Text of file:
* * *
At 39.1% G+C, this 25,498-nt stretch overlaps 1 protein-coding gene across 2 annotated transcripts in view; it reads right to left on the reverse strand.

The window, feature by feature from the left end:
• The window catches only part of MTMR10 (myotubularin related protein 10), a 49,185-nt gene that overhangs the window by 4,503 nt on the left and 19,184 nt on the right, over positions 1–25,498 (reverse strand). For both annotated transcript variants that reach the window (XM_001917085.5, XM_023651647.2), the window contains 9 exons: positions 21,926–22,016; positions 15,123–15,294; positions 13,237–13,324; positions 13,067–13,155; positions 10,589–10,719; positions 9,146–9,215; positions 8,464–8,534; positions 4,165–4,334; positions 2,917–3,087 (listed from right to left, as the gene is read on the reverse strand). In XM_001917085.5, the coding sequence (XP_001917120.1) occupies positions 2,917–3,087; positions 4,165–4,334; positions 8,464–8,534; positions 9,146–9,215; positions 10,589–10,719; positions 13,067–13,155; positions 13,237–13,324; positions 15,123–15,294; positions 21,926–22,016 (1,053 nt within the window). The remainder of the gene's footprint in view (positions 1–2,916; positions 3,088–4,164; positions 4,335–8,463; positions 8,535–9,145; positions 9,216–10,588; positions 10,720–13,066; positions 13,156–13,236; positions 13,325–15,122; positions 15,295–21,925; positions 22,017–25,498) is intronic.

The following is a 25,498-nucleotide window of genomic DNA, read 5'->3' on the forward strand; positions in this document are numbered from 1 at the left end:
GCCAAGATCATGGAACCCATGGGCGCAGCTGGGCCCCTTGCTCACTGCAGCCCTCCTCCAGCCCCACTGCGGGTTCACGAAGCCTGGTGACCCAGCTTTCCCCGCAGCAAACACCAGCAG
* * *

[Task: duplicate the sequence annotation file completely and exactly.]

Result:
At 39.1% G+C, this 25,498-nt stretch overlaps 1 protein-coding gene across 2 annotated transcripts in view; it reads right to left on the reverse strand.

The window, feature by feature from the left end:
• The window catches only part of MTMR10 (myotubularin related protein 10), a 49,185-nt gene that overhangs the window by 4,503 nt on the left and 19,184 nt on the right, over positions 1–25,498 (reverse strand). For both annotated transcript variants that reach the window (XM_001917085.5, XM_023651647.2), the window contains 9 exons: positions 21,926–22,016; positions 15,123–15,294; positions 13,237–13,324; positions 13,067–13,155; positions 10,589–10,719; positions 9,146–9,215; positions 8,464–8,534; positions 4,165–4,334; positions 2,917–3,087 (listed from right to left, as the gene is read on the reverse strand). In XM_001917085.5, the coding sequence (XP_001917120.1) occupies positions 2,917–3,087; positions 4,165–4,334; positions 8,464–8,534; positions 9,146–9,215; positions 10,589–10,719; positions 13,067–13,155; positions 13,237–13,324; positions 15,123–15,294; positions 21,926–22,016 (1,053 nt within the window). The remainder of the gene's footprint in view (positions 1–2,916; positions 3,088–4,164; positions 4,335–8,463; positions 8,535–9,145; positions 9,216–10,588; positions 10,720–13,066; positions 13,156–13,236; positions 13,325–15,122; positions 15,295–21,925; positions 22,017–25,498) is intronic.

The following is a 25,498-nucleotide window of genomic DNA, read 5'->3' on the forward strand; positions in this document are numbered from 1 at the left end:
GCCAAGATCATGGAACCCATGGGCGCAGCTGGGCCCCTTGCTCACTGCAGCCCTCCTCCAGCCCCACTGCGGGTTCACGAAGCCTGGTGACCCAGCTTTCCCCGCAGCAAACACCAGCAG